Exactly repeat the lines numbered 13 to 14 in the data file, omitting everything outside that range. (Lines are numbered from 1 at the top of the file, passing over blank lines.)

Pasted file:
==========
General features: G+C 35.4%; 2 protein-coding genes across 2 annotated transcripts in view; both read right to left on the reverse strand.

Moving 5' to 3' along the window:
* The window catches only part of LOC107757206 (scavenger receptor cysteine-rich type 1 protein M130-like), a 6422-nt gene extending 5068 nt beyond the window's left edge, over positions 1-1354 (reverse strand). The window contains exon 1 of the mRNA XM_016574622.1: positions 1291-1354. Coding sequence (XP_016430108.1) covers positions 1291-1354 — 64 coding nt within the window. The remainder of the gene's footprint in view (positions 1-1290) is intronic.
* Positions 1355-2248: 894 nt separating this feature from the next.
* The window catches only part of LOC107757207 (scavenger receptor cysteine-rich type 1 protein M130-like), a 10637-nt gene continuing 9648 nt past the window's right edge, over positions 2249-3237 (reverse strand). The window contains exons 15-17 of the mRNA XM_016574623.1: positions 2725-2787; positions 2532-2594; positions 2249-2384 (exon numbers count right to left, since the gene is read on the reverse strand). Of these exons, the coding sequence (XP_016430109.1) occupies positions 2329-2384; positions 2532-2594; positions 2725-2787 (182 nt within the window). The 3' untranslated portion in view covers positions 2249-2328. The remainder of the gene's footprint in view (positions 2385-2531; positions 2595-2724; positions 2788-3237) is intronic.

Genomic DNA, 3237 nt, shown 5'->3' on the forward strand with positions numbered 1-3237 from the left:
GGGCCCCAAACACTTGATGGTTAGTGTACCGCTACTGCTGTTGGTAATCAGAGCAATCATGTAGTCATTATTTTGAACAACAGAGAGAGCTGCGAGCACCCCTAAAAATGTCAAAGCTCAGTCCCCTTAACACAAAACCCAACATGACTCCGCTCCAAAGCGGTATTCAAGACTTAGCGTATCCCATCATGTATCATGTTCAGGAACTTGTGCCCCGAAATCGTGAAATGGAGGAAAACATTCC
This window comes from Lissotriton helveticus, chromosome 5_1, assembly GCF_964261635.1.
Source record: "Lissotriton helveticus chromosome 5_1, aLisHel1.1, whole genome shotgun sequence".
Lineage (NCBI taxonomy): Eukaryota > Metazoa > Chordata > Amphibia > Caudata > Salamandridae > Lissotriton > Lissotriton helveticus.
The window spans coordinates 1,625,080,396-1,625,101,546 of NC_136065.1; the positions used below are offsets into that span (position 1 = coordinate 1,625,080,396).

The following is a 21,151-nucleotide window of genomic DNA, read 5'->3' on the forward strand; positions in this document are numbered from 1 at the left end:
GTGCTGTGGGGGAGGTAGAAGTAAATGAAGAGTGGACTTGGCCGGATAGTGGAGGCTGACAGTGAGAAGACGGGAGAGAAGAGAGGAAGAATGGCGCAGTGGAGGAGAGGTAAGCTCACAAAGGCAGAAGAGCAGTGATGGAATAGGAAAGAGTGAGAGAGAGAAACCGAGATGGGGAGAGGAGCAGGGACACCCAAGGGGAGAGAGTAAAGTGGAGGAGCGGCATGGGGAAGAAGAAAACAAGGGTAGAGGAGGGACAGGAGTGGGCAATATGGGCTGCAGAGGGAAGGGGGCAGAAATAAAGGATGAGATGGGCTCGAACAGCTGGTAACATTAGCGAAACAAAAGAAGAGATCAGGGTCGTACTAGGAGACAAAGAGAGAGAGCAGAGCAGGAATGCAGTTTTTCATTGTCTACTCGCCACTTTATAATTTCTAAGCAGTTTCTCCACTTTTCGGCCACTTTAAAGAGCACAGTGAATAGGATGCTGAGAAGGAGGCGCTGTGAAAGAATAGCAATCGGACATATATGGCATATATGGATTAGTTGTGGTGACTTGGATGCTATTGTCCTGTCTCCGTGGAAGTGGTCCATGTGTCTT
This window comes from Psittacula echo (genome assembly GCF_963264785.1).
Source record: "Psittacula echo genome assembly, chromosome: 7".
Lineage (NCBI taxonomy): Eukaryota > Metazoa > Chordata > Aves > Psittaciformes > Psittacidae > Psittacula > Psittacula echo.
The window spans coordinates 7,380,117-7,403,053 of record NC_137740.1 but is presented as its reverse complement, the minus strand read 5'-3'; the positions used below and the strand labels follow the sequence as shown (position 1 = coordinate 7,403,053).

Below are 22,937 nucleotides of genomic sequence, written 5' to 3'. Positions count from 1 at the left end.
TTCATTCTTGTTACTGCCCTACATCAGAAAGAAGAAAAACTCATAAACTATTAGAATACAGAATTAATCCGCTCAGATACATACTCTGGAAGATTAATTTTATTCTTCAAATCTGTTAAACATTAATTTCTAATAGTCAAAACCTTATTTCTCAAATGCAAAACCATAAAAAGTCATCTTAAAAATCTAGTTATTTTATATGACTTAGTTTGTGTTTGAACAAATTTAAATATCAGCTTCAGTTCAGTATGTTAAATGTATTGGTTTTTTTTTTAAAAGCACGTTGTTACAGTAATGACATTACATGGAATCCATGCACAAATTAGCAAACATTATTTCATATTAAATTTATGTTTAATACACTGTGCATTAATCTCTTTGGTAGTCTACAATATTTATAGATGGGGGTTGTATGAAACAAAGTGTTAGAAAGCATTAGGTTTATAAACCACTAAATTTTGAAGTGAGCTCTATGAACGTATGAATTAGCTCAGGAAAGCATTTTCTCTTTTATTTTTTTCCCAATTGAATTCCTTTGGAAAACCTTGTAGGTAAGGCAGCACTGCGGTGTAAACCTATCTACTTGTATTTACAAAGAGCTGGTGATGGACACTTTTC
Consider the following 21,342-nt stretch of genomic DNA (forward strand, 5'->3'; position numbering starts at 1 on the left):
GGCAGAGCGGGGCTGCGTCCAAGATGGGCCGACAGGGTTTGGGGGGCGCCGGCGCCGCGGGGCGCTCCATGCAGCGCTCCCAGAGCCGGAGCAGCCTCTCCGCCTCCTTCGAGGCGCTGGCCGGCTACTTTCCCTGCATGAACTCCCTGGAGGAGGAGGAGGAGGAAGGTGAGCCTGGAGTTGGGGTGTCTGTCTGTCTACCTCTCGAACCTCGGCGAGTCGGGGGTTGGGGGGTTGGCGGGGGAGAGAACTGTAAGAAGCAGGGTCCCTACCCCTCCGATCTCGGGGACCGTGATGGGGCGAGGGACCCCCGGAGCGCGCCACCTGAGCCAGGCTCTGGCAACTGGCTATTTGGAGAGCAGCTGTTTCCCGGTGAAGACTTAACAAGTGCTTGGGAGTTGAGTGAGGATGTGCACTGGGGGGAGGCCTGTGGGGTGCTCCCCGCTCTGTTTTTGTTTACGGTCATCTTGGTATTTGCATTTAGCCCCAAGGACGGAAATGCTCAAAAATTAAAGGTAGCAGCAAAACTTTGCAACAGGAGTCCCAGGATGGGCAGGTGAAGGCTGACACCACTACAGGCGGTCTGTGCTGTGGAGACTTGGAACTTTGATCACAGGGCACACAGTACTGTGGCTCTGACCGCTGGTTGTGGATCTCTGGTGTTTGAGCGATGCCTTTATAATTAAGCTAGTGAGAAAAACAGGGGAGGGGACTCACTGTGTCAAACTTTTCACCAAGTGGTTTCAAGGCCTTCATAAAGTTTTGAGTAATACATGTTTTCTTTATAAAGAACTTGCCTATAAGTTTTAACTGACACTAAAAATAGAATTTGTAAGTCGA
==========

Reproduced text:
GTGCTGTGGGGGAGGTAGAAGTAAATGAAGAGTGGACTTGGCCGGATAGTGGAGGCTGACAGTGAGAAGACGGGAGAGAAGAGAGGAAGAATGGCGCAGTGGAGGAGAGGTAAGCTCACAAAGGCAGAAGAGCAGTGATGGAATAGGAAAGAGTGAGAGAGAGAAACCGAGATGGGGAGAGGAGCAGGGACACCCAAGGGGAGAGAGTAAAGTGGAGGAGCGGCATGGGGAAGAAGAAAACAAGGGTAGAGGAGGGACAGGAGTGGGCAATATGGGCTGCAGAGGGAAGGGGGCAGAAATAAAGGATGAGATGGGCTCGAACAGCTGGTAACATTAGCGAAACAAAAGAAGAGATCAGGGTCGTACTAGGAGACAAAGAGAGAGAGCAGAGCAGGAATGCAGTTTTTCATTGTCTACTCGCCACTTTATAATTTCTAAGCAGTTTCTCCACTTTTCGGCCACTTTAAAGAGCACAGTGAATAGGATGCTGAGAAGGAGGCGCTGTGAAAGAATAGCAATCGGACATATATGGCATATATGGATTAGTTGTGGTGACTTGGATGCTATTGTCCTGTCTCCGTGGAAGTGGTCCATGTGTCTT
This window comes from Psittacula echo (genome assembly GCF_963264785.1).